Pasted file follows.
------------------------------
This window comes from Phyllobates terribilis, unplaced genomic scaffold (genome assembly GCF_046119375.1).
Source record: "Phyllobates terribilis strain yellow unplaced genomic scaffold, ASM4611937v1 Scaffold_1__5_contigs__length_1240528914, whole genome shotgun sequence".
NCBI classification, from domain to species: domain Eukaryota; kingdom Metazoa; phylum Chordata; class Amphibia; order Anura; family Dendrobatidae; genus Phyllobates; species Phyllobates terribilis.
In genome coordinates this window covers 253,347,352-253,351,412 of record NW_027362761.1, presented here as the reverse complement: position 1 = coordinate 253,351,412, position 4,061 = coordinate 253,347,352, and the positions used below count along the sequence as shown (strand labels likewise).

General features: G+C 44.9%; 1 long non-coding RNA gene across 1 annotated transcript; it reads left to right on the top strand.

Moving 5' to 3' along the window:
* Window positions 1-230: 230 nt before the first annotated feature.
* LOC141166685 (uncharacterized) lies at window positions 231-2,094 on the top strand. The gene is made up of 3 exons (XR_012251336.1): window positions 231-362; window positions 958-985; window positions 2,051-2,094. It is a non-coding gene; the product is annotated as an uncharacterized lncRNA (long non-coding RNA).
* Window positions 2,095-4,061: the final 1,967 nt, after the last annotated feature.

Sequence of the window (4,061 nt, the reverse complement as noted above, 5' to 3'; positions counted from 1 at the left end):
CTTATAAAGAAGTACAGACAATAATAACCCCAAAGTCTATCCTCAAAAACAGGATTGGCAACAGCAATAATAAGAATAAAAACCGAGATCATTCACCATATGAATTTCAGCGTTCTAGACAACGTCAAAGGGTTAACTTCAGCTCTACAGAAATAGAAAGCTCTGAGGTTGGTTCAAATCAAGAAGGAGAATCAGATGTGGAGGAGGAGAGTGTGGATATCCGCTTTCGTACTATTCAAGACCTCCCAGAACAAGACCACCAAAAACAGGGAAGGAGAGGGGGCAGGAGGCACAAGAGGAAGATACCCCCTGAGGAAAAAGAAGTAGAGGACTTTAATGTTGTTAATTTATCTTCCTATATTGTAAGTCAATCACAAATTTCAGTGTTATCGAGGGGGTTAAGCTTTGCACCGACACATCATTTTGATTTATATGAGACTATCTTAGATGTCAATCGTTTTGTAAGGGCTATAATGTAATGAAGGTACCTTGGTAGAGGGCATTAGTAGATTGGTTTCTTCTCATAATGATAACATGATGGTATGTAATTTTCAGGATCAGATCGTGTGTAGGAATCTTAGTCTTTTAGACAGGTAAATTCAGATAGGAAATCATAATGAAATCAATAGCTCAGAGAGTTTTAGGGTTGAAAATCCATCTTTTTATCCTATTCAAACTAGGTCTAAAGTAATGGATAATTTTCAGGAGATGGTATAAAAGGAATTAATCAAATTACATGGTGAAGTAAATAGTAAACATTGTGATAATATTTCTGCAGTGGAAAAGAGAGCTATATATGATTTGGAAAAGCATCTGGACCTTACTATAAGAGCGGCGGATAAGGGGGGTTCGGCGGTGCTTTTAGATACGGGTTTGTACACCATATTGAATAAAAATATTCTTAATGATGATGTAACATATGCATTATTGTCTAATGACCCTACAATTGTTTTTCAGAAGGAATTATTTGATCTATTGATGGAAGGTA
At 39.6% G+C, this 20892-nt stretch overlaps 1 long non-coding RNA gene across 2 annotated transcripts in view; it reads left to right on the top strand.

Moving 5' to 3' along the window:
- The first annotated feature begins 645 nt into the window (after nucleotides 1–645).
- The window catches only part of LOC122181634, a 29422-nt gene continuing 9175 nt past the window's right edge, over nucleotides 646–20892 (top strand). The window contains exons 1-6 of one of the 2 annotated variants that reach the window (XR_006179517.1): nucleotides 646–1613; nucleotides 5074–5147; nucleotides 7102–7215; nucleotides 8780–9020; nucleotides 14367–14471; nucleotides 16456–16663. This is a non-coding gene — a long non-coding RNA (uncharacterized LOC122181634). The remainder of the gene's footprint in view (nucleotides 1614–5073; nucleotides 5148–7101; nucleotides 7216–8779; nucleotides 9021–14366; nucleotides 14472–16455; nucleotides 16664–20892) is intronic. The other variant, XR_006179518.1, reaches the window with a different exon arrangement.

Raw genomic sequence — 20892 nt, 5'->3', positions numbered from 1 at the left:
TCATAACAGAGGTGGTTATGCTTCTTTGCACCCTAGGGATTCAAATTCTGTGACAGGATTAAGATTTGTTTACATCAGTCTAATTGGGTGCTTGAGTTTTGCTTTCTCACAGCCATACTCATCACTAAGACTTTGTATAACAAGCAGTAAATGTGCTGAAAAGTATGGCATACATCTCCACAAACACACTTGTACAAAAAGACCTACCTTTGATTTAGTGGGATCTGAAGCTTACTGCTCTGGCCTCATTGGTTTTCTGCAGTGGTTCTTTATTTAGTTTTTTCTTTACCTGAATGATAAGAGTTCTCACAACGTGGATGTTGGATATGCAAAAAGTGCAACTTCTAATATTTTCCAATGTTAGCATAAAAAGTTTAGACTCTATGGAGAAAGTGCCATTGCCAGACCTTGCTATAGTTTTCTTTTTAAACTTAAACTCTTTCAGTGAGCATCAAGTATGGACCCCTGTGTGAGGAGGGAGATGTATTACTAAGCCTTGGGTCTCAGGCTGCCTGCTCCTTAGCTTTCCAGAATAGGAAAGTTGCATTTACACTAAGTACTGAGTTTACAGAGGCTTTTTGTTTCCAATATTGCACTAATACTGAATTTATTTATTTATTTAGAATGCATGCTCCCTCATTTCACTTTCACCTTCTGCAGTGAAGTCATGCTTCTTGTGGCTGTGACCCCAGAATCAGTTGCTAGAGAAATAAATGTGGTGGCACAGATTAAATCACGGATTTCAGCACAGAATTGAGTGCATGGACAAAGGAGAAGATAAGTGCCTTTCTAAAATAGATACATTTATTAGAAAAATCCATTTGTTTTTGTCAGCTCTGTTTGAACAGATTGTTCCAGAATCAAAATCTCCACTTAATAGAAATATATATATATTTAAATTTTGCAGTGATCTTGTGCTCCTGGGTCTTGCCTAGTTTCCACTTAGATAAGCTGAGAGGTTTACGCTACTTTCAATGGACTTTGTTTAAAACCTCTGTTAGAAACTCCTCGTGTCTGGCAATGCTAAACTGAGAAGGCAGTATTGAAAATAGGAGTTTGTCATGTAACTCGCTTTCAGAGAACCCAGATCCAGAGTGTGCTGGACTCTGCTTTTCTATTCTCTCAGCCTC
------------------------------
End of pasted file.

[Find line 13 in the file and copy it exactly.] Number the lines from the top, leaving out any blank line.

Moving 5' to 3' along the window: